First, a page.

"Plebgate" returns as police officer is arrested

Constable arrested on suspicion of leaking information about the incident to the press.

"You haven't heard the last of this," Andrew Mitchell told Downing Street police officers as he concluded his rant at them. It looks like the former chief whip was right. Last night it emerged that an officer with the diplomatic protection group has been arrested on suspicion of misconduct over the leak of information about the incident to the press. The constable was bailed on Sunday after his arrest the previous day and has been suspended from duty.

The Met has been investigating for months how the Sun and the Daily Telegraph obtained the official police log of the incident, which suggested that Mitchell referred to the police as "plebs". In his resignation letter, Mitchell wrote that "The offending comment and the reason for my apology to the police was my parting remark 'I thought you guys were supposed to fucking help us'. It was obviously wrong of me to use such bad language and I am very sorry about it and grateful to the police officer for accepting my apology."

Scotland Yard said that the officer arrested was not on duty at the time of the incident and that it had found "no evidence to suggest any of the officers involved in the incident were involved in the unauthorised release of information". John Tully, the chairman of the Metropolitan Police Federation, commented that it was "disappointing to say the least to see the Met take this action."

The arrest has already revived the row over what Mitchell did or did not say. He told the BBC this morning: "I reiterate once again that the contents of the alleged police logbook are false." In which case, one might ask, will or should action be taken against the officer accused of falsifying the record? And if he did not, will Mitchell ever be forced to account for what he did say?

Former Conservative chief whip Andrew Mitchell, who resigned in October after swearing at Downing Street police officers. Photograph: Getty Images.

George Eaton is political editor of the New Statesman.

Photo: Getty
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PMQs review: Jeremy Corbyn prompts Tory outrage as he blames Grenfell Tower fire on austerity

To Conservative cries of "shame on you!", the Labour leader warned that "we all pay a price in public safety" for spending cuts.

A fortnight after the Grenfell Tower fire erupted, the tragedy continues to cast a shadow over British politics. Rather than probing Theresa May on the DUP deal, Jeremy Corbyn asked a series of forensic questions on the incident, in which at least 79 people are confirmed to have died.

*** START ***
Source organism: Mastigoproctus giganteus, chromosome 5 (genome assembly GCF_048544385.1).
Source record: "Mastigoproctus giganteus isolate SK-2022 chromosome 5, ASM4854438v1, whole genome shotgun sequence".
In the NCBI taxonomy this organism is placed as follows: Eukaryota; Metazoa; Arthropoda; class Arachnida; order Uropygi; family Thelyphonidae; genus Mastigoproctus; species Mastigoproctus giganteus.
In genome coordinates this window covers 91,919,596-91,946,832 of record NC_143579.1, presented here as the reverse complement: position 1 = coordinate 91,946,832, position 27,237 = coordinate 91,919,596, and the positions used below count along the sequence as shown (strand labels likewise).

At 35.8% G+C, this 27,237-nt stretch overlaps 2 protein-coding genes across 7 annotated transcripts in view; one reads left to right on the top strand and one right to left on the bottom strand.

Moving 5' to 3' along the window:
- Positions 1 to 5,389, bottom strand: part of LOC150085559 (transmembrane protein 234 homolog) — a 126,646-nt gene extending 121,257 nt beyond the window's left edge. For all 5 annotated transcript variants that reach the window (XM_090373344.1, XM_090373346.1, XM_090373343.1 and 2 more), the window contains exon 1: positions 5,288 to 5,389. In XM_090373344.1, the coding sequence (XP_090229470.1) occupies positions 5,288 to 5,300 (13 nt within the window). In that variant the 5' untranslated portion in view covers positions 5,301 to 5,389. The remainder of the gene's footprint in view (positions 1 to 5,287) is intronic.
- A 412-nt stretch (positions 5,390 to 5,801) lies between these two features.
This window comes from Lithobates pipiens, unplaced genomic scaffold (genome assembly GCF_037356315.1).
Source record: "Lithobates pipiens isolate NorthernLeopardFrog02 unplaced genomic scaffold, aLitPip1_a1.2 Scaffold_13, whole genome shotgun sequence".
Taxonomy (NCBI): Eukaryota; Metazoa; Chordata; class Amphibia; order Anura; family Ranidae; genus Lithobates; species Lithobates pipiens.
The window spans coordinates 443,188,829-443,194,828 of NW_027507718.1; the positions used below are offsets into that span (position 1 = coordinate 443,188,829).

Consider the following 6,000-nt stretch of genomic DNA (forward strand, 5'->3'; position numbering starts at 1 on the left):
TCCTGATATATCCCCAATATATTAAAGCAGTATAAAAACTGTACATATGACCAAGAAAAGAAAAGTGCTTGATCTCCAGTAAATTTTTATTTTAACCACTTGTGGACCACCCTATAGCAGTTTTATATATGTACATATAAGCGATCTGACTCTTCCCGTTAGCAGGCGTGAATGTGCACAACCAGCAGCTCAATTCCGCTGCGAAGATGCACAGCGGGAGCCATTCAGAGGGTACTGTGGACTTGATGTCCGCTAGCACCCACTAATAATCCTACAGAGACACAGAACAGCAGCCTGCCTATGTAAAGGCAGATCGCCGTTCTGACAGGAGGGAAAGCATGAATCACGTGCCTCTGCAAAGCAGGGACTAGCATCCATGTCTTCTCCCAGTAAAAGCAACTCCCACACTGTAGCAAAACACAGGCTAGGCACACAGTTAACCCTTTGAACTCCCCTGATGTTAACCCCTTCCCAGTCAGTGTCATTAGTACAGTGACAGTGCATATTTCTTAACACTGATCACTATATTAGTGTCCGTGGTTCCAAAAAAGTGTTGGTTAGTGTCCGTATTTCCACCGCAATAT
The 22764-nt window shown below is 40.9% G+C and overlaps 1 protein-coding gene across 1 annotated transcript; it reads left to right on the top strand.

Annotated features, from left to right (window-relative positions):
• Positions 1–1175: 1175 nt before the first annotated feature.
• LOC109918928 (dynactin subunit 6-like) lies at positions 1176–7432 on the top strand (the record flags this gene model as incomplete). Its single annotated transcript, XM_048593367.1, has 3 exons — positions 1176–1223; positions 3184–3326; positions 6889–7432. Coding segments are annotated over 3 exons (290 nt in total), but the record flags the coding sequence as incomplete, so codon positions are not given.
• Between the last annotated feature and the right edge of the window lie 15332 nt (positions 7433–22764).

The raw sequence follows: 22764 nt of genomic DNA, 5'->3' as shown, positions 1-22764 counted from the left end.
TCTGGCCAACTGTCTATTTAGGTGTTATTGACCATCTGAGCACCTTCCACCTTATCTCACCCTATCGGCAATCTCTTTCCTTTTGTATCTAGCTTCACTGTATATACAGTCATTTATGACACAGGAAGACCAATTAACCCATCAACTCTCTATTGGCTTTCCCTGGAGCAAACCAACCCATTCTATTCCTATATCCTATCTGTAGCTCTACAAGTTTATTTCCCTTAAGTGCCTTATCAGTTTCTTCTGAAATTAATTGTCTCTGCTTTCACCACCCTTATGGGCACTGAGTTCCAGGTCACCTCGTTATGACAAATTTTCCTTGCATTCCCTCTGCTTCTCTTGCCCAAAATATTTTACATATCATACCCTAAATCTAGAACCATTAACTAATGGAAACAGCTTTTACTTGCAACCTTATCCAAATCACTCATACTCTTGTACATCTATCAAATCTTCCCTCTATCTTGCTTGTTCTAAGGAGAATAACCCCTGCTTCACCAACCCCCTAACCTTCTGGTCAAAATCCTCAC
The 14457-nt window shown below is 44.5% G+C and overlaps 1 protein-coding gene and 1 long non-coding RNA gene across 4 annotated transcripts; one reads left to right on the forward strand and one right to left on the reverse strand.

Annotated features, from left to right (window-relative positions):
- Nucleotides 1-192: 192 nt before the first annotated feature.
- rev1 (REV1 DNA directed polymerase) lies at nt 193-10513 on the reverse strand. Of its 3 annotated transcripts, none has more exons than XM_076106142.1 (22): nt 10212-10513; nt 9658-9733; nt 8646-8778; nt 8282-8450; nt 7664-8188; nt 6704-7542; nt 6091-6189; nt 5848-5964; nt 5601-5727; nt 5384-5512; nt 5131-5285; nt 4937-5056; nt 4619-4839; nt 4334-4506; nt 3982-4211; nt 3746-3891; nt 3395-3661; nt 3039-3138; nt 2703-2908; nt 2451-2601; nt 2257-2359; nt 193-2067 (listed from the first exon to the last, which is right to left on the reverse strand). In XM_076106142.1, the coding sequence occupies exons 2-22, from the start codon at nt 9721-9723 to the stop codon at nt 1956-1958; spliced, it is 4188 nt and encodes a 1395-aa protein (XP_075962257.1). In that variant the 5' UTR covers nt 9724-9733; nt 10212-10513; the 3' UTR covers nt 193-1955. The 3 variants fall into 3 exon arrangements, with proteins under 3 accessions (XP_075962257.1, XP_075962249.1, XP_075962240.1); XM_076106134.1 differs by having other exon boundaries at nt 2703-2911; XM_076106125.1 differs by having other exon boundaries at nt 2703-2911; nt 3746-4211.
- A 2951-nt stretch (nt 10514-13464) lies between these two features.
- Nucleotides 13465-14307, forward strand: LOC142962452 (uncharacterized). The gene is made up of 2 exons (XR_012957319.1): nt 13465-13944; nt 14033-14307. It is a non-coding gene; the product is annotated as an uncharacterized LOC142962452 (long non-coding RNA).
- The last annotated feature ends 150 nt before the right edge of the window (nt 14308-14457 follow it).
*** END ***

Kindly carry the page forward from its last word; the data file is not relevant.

In the first PMQs of the new parliament, May revealed that the number of buildings that had failed fire safety tests had risen to 120 (a 100 per cent failure rate) and that the cladding used on Grenfell Tower was "non-compliant" with building regulations (Corbyn had asked whether it was "legal").

After several factual questions, the Labour leader rose to his political argument. To cries of "shame on you!" from Tory MPs, he warned that local authority cuts of 40 per cent meant "we all pay a price in public safety". Corbyn added: “What the tragedy of Grenfell Tower has exposed is the disastrous effects of austerity. The disregard for working-class communities, the terrible consequences of deregulation and cutting corners." Corbyn noted that 11,000 firefighters had been cut and that the public sector pay cap (which Labour has tabled a Queen's Speech amendment against) was hindering recruitment. "This disaster must be a wake-up call," he concluded.

But May, who fared better than many expected, had a ready retort. "The cladding of tower blocks did not start under this government, it did not start under the previous coalition governments, the cladding of tower blocks began under the Blair government," she said. “In 2005 it was a Labour government that introduced the regulatory reform fire safety order which changed the requirements to inspect a building on fire safety from the local fire authority to a 'responsible person'." In this regard, however, Corbyn's lack of frontbench experience is a virtue – no action by the last Labour government can be pinned on him. 

Whether or not the Conservatives accept the link between Grenfell and austerity, their reluctance to defend continued cuts shows an awareness of how politically vulnerable they have become (No10 has announced that the public sector pay cap is under review).

Though Tory MP Philip Davies accused May of having an "aversion" to policies "that might be popular with the public" (he demanded the abolition of the 0.7 per cent foreign aid target), there was little dissent from the backbenches – reflecting the new consensus that the Prime Minister is safe (in the absence of an attractive alternative).

And May, whose jokes sometimes fall painfully flat, was able to accuse Corbyn of saying "one thing to the many and another thing to the few" in reference to his alleged Trident comments to Glastonbury festival founder Michael Eavis. But the Labour leader, no longer looking fearfully over his shoulder, displayed his increased authority today. Though the Conservatives may jeer him, the lingering fear in Tory minds is that they and the country are on divergent paths. 

George Eaton is political editor of the New Statesman.

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